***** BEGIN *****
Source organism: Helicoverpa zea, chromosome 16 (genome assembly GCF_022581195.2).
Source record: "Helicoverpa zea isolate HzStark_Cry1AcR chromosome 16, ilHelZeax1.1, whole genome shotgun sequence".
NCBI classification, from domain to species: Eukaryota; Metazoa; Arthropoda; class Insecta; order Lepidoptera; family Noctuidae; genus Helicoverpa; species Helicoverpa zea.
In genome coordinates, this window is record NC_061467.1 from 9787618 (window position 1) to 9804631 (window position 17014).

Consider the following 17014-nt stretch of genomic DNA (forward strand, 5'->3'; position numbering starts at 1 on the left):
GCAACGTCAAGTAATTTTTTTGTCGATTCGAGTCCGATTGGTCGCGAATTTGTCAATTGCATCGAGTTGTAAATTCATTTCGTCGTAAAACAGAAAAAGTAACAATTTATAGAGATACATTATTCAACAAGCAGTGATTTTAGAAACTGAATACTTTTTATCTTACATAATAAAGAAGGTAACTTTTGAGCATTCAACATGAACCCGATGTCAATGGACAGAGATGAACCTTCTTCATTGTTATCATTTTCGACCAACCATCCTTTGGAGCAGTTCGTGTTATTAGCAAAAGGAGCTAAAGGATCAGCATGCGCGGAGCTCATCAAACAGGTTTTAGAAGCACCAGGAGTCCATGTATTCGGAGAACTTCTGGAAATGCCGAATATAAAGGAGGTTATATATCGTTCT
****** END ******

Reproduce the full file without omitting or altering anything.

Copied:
Source organism: Helicoverpa zea, chromosome 16 (genome assembly GCF_022581195.2).
Source record: "Helicoverpa zea isolate HzStark_Cry1AcR chromosome 16, ilHelZeax1.1, whole genome shotgun sequence".
NCBI classification, from domain to species: Eukaryota; Metazoa; Arthropoda; class Insecta; order Lepidoptera; family Noctuidae; genus Helicoverpa; species Helicoverpa zea.
In genome coordinates, this window is record NC_061467.1 from 9787618 (window position 1) to 9804631 (window position 17014).

Consider the following 17014-nt stretch of genomic DNA (forward strand, 5'->3'; position numbering starts at 1 on the left):
GCAACGTCAAGTAATTTTTTTGTCGATTCGAGTCCGATTGGTCGCGAATTTGTCAATTGCATCGAGTTGTAAATTCATTTCGTCGTAAAACAGAAAAAGTAACAATTTATAGAGATACATTATTCAACAAGCAGTGATTTTAGAAACTGAATACTTTTTATCTTACATAATAAAGAAGGTAACTTTTGAGCATTCAACATGAACCCGATGTCAATGGACAGAGATGAACCTTCTTCATTGTTATCATTTTCGACCAACCATCCTTTGGAGCAGTTCGTGTTATTAGCAAAAGGAGCTAAAGGATCAGCATGCGCGGAGCTCATCAAACAGGTTTTAGAAGCACCAGGAGTCCATGTATTCGGAGAACTTCTGGAAATGCCGAATATAAAGGAGGTTATATATCGTTCT